The pain of Britain's austerity measures will be felt for years to come owing to some of the worst falls in living standards since World War II, a leading economic research body warned on Monday.
With the government trying to rein in Britain's record deficit, household incomes will suffer as public spending reductions and tax rises begin to bite, the Institute for Fiscal Studies said in a report.
The government had only been able to soften the blow of the recession until now through "unusually generous" increases in financial support, it added.
"The current economic downturn began more than three years ago, and may seem like old news," said Robert Joyce, a research economist at IFS and a contributor to the report.
"But, as in other developed countries, the most severe consequences of the recession on UK living standards have only just begun to be felt, and will continue to be felt for years to come."
The report said: "As governments attempt to repair their public finances, household incomes now look set to be squeezed for a considerable length of time.
"It seems much of the impact of the 'Great Recession' was not felt until after the economy had stopped contracting, but that the pain was delayed rather than avoided.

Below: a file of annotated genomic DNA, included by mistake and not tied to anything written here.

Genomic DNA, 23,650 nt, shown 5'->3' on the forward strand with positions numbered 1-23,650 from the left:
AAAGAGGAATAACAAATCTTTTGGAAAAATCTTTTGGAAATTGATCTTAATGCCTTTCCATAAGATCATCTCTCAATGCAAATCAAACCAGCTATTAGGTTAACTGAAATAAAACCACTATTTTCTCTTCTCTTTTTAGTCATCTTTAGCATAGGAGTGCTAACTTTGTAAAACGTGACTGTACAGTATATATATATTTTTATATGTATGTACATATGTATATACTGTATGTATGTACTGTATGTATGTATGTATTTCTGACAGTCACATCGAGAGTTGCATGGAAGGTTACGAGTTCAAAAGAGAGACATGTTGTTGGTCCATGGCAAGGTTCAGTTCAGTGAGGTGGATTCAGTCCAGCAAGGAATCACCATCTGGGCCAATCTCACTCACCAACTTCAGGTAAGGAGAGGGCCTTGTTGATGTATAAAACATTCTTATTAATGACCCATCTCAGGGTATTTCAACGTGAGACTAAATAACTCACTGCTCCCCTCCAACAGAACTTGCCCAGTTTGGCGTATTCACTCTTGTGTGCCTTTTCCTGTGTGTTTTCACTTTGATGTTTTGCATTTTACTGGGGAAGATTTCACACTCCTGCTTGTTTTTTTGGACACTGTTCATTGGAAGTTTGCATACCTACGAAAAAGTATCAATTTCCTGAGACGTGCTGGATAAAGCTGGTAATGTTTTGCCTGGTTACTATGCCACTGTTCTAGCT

"This would mean the UK had experienced one of the worst decades for changes in living standards since at least World War Two.
"The 'Great Recession' looks set to cast a very long shadow."
Household incomes in Britain grew slightly after the 2007 economic crisis and through the 2009 recession, the IFS said.
However, in the last financial year, earnings, tax credits and state welfare handouts all fell in real terms.
A 3.5-percent fall in median net household income in the year to April, the largest drop since 1981, is estimated by the IFS, showing that much of the impact of the recession was delayed.
The institute also found that Britain's six-percent drop in economic growth from peak to trough during the recession was "somewhere in the middle" of other countries' experiences.
Japan, Ireland and Sweden witnessed sharper plunges while Canada saw a smaller drop.
Trade unions are set to call for a rethink on the government's spending cuts programme at their annual conference this week.
However, government ministers have insisted they will stick with their programme.
A spokesman for the Consumer Credit Counselling Service, one of Britain's biggest debt advisers, told The Daily Mail newspaper: "It is all the little pressures that are adding up to hurt families and other households, and erode their income.
"This is not necessarily about people who are unemployed. Even if you didn't lose your job last year, people are really struggling," he added.